The evolution of the first Open Loop Prepaid Card has an interesting story behind its creation. Two entrepreneurs, my business partner David and I, had both sold successful companies and formed a small private venture capital company. Our vision was to invest in creating successful retail internet companies. This was in the late 1990’s and the internet was one of the hottest things going. Internet start-up success stories were everywhere and venture capital was chasing many good ideas and even some bad ones.
David and I launched numerous internet based business models including marketing medical equipment on the internet and selling licensed apparel including t-shirts and other fashion items. We owned www.cooltees.com and through this company marketed custom designed and licensed logos to the Raveworld.net crowd. In the words of the Raveworld.net founder, they brought music to the masses all over the world. The activity on the sites was exciting and it was amazing to watch the growth in the sites online visitors and activity. It was like that commercial on TV where they are waiting for their first web site visitor and then it grows so fast they are freaked out.
One disturbing statistic was the number of Raveworld.net shoppers who came to the web site and then ultimately abandoned their shopping cart. Further analysis and interviews with the shoppers abandoning their shopping cart revealed that this 25 and under crowd was generally unbanked and did not have a credit or debit card and did not usually have a checking account. This was a problem, not only for us, but for all of the retail web sites marketing their products and services to this generation of customers. It was well know that larger retailers and small ones were spending large sums of money in the 90’s to build cutting edge retail web sites and looking for customers of all ages which included the unbanked.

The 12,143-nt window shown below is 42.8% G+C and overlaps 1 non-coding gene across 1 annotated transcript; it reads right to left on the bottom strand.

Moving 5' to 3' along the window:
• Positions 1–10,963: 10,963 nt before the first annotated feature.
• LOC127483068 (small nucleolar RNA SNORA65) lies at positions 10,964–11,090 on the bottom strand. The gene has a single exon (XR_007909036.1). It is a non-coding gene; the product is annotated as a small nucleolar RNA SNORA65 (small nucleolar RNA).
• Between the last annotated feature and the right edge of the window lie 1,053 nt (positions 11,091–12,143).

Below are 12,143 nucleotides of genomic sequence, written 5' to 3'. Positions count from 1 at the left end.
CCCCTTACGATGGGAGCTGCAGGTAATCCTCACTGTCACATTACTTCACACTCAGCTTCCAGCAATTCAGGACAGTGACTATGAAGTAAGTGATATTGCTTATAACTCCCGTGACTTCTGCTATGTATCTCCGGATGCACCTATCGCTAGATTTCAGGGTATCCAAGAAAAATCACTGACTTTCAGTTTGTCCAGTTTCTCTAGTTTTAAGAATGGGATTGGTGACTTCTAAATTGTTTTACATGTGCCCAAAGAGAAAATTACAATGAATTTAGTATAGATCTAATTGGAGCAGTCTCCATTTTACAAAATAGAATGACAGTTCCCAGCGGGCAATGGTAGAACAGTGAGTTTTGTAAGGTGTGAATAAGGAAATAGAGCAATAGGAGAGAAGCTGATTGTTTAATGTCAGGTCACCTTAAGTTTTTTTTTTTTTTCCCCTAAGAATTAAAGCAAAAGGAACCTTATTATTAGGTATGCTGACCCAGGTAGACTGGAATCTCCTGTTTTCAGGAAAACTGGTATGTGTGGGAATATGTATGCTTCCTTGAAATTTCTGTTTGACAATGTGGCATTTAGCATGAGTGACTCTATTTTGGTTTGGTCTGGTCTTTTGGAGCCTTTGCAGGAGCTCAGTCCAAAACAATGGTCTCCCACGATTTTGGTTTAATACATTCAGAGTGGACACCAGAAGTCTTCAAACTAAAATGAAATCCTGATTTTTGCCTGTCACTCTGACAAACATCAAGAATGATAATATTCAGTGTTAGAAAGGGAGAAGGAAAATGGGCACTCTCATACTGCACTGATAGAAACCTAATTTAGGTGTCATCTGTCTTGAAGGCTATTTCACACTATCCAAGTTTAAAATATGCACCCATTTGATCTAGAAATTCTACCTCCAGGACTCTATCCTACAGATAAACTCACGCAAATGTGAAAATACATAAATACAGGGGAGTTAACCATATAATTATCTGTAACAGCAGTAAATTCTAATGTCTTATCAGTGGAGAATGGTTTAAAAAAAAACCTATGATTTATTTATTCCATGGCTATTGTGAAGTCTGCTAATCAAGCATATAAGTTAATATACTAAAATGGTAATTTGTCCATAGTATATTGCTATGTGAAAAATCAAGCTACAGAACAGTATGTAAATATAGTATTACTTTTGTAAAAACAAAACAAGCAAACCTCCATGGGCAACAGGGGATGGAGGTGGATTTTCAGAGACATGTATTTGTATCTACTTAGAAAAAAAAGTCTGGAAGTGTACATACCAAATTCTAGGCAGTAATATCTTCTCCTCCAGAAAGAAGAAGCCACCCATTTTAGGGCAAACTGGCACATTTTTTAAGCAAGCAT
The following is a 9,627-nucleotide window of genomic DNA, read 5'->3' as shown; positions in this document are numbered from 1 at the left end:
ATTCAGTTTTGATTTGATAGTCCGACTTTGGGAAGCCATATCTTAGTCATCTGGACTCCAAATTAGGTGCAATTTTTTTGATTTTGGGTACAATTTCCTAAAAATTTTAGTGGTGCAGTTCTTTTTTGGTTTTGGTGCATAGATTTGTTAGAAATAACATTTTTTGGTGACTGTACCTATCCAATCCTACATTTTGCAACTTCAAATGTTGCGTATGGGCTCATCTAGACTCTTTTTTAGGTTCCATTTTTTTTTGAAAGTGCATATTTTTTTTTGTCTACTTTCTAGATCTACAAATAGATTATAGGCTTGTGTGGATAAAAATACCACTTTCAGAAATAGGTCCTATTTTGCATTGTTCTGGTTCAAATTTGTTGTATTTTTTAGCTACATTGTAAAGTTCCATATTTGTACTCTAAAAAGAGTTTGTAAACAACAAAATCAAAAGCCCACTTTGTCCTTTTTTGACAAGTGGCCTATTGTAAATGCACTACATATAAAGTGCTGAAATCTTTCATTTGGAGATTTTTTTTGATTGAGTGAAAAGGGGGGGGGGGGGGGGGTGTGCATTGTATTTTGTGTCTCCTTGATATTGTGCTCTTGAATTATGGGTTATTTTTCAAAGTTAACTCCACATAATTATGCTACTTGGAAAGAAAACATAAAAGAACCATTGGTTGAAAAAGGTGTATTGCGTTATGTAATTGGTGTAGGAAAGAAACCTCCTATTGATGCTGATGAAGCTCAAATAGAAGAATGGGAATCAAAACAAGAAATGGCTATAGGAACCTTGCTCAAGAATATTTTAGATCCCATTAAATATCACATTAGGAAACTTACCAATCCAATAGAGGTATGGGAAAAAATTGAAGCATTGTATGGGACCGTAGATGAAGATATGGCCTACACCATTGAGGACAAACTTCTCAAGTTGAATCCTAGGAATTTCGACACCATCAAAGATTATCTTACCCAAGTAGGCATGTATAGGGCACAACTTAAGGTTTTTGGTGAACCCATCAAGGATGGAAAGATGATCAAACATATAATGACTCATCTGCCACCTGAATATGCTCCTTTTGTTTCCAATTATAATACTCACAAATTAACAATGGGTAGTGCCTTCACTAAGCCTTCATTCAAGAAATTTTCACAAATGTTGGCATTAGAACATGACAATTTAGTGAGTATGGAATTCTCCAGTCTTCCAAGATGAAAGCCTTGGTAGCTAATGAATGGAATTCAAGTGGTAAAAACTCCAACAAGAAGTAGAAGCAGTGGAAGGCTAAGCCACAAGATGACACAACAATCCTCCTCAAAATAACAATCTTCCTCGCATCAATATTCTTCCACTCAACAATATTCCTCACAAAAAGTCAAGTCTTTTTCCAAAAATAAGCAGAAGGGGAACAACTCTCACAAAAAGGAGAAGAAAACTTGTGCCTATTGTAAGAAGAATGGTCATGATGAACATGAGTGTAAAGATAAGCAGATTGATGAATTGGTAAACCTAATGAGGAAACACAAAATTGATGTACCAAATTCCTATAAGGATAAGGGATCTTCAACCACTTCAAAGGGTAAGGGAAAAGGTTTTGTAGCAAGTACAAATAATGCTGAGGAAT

David and I took on the challenge and soon designed the first open loop prepaid MasterCard gift card. We were smart enough to patent the original idea and business processes and we followed up with numerous addition patents and other intellectual property. Our concept simple, it was to create a prepaid MasterCard card that could be sold right alongside the prepaid phone cards that were also used by this same generation of customers. The hurdle was that there had never been an open loop prepaid card that did not have the individuals name encoded on the mag stripe and also embossed on the card’s plastic. It was adamantly argued by some in banking and credit card world that the retail stores would never take the card without the person’s name on it. We knew differently from our own retail Point-Of-Sale (POS) experience. We worked hard and partnered with an issuing bank and MasterCard and soon received variances and the approval to do a two year pilot. During the two year pilot we were limited to 50 bank and retail locations and the card had a maximum value of $100.
THE CHALLENGE WAS ON!!!! Now we had to convince the conservative and security minded sponsoring bank, the credit card processing company, the credit card production and fulfillment vendor and ultimately the bank and retail store partners that this was a good idea to sell these open loop prepaid cards. Most of all, we had to convince the retail stores that they could make a high enough profit margin selling the cards. After many meetings and discussions with the partners, the first anonymous open loop prepaid MasterCard card was produced and shipped for testing. The very first transaction on the anonymous card was done at our favorite restaurant that was coincidentally named “GRUMPY’S”. David and I were nervous as we walked to the front counter of the restaurant to pay for our lunch with the newly designed prepaid card. We definitely did not want the first attempt to use the card to be a failure. The card was taken swiped, authorized, approved and out the door we went celebrating.
The rest is history and during the two year pilot the prepaid cards were sold in just two states from various banks and large retail department stores. The cards sold had transactions in over 34 states and five countries without one problem. The pilot was released as a success and many banks and others rushed into the market to compete with our start-up company. Today, we see these prepaid cards everywhere and they are part of a very very large industry.